Bedside assessment of dementia type using the qualitative evaluation of dementia

Donald R. Royall, Roderick K. Mahurin, John Cornell, Kevin F. Gray

Research output: Contribution to journalArticlepeer-review

24 Scopus citations


Problem: We present a novel dementia assessment instrument, the Qualitative Evaluation of Dementia (QED), designed to discriminate dementia type at the bedside. The QED is a brief, clinically based checklist which opera-tionalizes the approach of a geriatric psychiatrist to the qualitative assessment of dementing illnesses. Scores range from 0 = pure "subcortical" illness, to 30 = pure "cortical" disease. Internal consistency (Chronbach's a =.69) and interrater reliability (r =.93) are acceptable. Blinded raters agree on dementia type in >90% of cases. When QED scores are mapped against measures of general cognitive function a qualitative picture of dementia typology emerges. Method: The QED's ability to discriminate NINCDS "Probable" Alzheimer's disease (AD) from those with "no dementia" and "dementia without cortical features" was assessed in a cross-sectional sample of 118 consecutive patients presenting to a multidisciplin-ary geriatric assessment clinic and consultation service. Results: The QED accurately discriminated all three study groups. When combined with the Executive Interview (EXIT), 87.7% of subjects were correctly classified. Misclassification rates ranged from 11.8% for "Probable" AD to 13% for "no dementia." Substituting the Mini-Mental State Examination (MMSE) correctly classified 74% of subjects, with misclassification rates ranging from 11.8% for "Probable" AD to 40.0% for "dementia with no cortical features." The EXIT was more sensitive than the MMSE to mild cognitive impairment, and subcortical dementia. Conclusions: These results suggest that dementia subtypes can be accurately and reliably assessed using a combination of the QED and either the EXIT or the MMSE. This evaluation can be completed in 20 minutes, and requires no access to blood or laboratory work. The use of the EXIT in this assessment reduces misclassification rates and improves sensitivity in early stages. The implications of this technique for clinical assessment, subject recruitment, and the conceptualization of dementia are discussed.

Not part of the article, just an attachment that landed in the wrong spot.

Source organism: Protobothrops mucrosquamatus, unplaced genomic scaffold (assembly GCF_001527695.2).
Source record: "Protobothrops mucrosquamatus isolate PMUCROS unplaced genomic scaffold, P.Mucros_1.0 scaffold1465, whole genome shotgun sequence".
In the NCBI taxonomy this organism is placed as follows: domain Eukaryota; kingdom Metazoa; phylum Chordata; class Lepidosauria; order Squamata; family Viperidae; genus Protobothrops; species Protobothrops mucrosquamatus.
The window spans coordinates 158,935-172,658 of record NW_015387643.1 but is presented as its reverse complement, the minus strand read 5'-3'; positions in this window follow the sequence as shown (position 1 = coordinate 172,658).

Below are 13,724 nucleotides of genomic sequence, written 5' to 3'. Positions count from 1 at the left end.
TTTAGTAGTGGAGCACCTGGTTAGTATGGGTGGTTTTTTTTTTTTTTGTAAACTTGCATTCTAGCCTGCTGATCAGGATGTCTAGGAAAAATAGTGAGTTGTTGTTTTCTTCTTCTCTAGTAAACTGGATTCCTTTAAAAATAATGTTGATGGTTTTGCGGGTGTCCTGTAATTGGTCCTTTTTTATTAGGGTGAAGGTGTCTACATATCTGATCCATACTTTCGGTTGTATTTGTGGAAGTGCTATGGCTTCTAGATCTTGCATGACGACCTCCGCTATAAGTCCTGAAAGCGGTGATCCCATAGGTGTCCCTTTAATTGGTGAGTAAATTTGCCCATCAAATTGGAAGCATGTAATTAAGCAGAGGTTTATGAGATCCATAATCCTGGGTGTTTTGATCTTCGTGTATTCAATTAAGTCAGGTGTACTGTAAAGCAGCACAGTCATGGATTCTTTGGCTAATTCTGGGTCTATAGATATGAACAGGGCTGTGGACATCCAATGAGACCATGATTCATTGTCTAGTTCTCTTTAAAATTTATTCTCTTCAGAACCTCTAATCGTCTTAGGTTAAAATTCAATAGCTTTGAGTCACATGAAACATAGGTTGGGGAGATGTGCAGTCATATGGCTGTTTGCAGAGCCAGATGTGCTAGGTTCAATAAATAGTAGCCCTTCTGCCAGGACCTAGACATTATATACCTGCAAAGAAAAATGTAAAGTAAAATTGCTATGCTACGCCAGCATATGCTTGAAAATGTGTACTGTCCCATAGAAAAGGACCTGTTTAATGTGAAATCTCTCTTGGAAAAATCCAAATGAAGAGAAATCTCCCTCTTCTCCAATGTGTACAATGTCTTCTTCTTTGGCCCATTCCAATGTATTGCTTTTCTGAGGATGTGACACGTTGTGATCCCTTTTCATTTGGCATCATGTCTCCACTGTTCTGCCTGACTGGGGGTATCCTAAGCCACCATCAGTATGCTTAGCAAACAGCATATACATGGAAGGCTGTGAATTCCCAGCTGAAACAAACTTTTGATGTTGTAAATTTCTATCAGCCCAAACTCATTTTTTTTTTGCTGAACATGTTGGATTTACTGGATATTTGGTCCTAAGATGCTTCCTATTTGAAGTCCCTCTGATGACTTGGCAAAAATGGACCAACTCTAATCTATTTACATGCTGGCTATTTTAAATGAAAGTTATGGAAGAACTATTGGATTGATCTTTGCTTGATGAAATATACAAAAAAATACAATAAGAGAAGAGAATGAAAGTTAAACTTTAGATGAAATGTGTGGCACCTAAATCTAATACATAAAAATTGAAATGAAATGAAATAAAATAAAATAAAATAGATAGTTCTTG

Original languageEnglish (US)
Pages (from-to)235-244
Number of pages10
JournalNeuropsychiatry, Neuropsychology and Behavioral Neurology
Issue number4
StatePublished - Oct 1993


  • Cortical and subcortical dementias
  • QED
  • Rating scale

ASJC Scopus subject areas

  • Psychology(all)
  • Neurology
  • Clinical Neurology
  • Psychiatry and Mental health


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